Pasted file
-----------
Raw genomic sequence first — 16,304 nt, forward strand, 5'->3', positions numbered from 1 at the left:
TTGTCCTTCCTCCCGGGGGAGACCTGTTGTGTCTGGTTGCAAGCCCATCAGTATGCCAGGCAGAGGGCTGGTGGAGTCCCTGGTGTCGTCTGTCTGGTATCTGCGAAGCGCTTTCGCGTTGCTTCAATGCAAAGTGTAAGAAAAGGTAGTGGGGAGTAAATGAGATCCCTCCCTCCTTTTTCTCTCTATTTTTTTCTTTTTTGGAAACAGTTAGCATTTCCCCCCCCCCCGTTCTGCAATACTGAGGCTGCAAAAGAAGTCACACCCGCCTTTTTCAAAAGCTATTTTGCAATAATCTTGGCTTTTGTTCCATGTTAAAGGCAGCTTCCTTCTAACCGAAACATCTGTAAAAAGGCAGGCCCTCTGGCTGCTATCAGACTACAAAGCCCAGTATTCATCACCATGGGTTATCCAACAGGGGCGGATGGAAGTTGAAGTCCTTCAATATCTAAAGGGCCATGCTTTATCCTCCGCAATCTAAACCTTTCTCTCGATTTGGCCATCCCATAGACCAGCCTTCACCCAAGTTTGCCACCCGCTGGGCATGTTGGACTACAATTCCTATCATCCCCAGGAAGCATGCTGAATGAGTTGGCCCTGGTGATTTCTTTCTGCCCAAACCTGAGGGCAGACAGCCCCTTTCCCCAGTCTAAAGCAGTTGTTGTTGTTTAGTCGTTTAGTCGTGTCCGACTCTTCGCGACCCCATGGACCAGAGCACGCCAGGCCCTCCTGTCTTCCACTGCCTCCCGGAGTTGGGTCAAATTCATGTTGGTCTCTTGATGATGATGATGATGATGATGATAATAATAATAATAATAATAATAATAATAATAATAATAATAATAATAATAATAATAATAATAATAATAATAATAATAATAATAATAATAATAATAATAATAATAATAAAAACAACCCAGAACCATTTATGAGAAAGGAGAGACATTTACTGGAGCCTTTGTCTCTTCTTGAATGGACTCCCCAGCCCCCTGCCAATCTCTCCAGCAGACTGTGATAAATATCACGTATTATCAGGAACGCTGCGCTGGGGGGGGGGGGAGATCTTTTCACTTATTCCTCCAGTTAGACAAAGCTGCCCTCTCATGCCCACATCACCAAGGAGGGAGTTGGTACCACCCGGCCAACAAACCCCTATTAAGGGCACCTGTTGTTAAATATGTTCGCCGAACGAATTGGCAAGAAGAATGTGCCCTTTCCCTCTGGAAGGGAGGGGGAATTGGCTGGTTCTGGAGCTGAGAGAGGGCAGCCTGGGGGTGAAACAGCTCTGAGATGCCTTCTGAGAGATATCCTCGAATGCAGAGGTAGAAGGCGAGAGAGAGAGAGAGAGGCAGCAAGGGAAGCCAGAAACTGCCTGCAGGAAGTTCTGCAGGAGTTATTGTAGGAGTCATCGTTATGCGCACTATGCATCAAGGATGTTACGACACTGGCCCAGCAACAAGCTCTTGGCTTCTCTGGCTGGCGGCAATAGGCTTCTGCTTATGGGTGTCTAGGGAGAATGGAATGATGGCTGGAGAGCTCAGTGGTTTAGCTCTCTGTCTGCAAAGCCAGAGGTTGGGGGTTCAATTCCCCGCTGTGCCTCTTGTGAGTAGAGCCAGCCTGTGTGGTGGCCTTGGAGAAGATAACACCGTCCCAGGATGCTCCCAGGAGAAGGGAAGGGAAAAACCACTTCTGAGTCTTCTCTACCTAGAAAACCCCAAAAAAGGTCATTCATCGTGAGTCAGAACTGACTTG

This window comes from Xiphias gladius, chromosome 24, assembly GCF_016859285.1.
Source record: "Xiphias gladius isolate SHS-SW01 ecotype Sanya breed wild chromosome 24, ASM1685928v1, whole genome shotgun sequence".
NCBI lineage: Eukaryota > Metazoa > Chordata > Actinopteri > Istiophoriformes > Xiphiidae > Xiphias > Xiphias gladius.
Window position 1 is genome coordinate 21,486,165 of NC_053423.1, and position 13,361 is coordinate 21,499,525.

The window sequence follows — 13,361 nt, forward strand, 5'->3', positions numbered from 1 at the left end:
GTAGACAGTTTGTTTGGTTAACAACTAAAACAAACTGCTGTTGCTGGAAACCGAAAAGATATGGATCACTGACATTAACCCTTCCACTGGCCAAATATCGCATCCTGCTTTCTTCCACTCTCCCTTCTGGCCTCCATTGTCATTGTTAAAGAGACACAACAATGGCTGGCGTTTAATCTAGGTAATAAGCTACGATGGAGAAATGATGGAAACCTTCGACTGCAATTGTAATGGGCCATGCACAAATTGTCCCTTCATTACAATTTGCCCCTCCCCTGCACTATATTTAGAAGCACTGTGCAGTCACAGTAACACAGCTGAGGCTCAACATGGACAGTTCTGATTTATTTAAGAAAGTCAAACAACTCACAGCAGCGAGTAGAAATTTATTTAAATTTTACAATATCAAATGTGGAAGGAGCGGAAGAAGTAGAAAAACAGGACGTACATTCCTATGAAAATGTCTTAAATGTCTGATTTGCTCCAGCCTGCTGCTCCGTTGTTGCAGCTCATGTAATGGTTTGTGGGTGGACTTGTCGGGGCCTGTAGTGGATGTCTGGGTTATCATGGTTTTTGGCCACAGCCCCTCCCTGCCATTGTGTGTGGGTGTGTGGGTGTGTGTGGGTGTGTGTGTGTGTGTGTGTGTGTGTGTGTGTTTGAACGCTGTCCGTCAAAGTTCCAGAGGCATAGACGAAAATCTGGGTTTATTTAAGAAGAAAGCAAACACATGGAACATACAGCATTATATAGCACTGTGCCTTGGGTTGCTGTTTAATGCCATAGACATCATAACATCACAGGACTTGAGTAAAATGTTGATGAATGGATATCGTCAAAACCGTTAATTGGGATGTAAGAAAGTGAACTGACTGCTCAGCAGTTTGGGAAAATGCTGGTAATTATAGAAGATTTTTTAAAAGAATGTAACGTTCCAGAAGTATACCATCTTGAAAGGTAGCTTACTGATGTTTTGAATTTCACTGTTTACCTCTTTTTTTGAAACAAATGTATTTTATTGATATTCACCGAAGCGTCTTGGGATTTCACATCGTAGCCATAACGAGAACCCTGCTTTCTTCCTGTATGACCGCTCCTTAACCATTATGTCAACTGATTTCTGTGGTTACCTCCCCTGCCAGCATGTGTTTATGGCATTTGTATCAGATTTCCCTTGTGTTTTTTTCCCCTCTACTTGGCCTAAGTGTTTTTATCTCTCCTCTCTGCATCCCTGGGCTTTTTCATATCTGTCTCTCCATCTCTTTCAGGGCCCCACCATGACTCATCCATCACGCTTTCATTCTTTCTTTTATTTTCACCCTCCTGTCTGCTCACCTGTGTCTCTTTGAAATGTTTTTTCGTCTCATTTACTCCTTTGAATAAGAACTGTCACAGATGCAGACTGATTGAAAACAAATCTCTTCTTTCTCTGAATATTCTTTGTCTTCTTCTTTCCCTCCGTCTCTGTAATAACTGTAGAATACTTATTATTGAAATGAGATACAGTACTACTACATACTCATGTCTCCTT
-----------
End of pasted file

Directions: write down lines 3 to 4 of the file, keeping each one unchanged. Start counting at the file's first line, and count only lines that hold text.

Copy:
This window comes from Xiphias gladius, chromosome 24, assembly GCF_016859285.1.
Source record: "Xiphias gladius isolate SHS-SW01 ecotype Sanya breed wild chromosome 24, ASM1685928v1, whole genome shotgun sequence".